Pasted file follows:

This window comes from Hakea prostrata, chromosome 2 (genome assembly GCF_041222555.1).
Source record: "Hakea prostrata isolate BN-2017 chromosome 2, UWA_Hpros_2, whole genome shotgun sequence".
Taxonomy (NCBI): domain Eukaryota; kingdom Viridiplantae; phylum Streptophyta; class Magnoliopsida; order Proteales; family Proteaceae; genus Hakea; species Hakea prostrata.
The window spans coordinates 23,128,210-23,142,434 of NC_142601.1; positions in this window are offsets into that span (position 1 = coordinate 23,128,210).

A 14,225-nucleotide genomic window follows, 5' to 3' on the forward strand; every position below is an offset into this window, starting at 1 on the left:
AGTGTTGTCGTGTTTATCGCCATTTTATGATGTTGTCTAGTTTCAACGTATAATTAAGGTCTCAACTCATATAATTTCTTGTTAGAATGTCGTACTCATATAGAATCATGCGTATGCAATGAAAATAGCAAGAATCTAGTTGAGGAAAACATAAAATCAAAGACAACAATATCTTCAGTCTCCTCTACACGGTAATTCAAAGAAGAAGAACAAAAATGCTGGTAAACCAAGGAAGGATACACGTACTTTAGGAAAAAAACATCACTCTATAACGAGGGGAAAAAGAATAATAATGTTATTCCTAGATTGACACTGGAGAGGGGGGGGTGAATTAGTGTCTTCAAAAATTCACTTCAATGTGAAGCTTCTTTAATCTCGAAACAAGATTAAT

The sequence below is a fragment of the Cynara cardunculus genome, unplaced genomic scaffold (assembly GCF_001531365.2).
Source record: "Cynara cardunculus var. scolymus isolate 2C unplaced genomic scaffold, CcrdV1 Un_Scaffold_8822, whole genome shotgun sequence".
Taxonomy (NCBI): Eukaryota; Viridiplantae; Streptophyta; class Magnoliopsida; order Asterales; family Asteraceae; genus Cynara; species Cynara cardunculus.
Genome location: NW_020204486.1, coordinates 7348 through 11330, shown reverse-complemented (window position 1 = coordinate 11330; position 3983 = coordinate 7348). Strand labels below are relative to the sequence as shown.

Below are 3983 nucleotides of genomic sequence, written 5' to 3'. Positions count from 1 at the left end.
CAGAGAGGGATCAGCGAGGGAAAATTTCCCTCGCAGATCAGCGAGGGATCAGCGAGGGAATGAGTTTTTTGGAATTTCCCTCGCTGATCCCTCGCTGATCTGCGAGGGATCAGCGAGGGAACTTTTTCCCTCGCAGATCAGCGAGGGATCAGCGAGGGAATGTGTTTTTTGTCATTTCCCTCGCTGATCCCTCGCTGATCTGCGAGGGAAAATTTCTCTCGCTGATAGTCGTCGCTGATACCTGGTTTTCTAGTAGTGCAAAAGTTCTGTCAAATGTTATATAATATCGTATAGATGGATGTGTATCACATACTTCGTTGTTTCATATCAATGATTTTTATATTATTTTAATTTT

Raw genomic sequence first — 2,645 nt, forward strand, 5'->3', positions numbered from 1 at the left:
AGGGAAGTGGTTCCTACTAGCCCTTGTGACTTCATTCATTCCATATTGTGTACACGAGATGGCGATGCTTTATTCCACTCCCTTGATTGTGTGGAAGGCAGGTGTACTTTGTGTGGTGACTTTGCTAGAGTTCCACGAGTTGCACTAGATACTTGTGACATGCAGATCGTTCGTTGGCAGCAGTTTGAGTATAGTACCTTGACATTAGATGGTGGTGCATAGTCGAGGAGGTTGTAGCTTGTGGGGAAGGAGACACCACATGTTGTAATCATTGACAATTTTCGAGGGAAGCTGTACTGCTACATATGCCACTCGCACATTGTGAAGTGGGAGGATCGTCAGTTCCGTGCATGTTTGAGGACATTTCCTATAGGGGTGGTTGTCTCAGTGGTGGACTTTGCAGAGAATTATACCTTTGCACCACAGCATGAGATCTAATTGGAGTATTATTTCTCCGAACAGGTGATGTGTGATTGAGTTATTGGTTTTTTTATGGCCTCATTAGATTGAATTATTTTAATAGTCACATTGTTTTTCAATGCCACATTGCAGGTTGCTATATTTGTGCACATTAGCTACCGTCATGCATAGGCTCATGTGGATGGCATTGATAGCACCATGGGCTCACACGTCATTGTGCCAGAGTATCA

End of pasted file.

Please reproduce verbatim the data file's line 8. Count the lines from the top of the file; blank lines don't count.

Source record: "Cynara cardunculus var. scolymus isolate 2C unplaced genomic scaffold, CcrdV1 Un_Scaffold_8822, whole genome shotgun sequence".